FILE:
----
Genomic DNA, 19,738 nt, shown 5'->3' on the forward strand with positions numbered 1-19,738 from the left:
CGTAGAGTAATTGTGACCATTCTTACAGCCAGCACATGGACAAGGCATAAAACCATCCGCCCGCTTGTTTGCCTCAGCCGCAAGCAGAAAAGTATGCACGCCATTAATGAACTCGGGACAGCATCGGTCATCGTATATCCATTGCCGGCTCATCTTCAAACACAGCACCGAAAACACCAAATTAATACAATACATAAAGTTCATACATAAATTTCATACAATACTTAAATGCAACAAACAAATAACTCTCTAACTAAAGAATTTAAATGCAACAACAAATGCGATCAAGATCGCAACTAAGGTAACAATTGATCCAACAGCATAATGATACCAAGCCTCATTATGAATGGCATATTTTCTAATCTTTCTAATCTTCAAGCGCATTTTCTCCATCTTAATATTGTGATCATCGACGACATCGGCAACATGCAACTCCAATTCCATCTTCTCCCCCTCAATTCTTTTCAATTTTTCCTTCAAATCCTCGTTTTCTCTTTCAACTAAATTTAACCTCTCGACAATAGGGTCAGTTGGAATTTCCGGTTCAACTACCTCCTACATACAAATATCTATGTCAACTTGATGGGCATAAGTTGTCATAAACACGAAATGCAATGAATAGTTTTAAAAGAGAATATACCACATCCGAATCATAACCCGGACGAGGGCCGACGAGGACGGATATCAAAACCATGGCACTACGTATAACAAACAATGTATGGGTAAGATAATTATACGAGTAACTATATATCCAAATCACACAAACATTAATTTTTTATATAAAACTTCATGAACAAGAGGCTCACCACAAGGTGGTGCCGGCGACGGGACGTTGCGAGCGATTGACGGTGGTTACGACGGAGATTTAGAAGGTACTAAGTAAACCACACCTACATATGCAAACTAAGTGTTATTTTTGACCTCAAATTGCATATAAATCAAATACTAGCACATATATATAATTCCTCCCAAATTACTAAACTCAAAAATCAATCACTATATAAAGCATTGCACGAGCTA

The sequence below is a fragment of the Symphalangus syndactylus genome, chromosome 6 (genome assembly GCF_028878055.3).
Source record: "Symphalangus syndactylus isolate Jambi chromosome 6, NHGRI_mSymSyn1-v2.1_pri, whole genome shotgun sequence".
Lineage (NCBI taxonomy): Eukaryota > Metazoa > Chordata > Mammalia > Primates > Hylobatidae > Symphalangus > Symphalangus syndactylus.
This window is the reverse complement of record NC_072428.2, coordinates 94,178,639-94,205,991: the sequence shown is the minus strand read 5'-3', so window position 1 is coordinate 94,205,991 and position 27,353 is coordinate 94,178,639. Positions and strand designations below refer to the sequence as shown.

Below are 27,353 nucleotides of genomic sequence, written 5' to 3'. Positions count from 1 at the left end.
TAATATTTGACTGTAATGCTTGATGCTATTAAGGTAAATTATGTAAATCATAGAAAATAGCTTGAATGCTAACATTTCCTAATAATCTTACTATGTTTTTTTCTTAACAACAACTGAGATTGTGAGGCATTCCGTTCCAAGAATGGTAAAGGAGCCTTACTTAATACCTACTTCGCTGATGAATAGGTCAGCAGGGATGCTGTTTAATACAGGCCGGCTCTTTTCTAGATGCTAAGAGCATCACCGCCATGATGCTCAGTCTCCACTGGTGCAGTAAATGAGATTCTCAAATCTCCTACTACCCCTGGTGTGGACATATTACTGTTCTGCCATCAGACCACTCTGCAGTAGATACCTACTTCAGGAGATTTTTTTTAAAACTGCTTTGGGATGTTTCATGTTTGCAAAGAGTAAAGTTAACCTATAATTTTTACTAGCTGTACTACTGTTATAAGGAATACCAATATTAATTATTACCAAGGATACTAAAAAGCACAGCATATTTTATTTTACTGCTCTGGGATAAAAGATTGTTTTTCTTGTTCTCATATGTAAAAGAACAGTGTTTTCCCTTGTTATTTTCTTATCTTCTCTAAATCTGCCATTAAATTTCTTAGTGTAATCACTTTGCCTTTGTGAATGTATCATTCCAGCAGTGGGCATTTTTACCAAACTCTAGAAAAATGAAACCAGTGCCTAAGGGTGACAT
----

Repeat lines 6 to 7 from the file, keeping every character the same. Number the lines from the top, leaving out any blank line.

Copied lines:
This window is the reverse complement of record NC_072428.2, coordinates 94,178,639-94,205,991: the sequence shown is the minus strand read 5'-3', so window position 1 is coordinate 94,205,991 and position 27,353 is coordinate 94,178,639. Positions and strand designations below refer to the sequence as shown.

Below are 27,353 nucleotides of genomic sequence, written 5' to 3'. Positions count from 1 at the left end.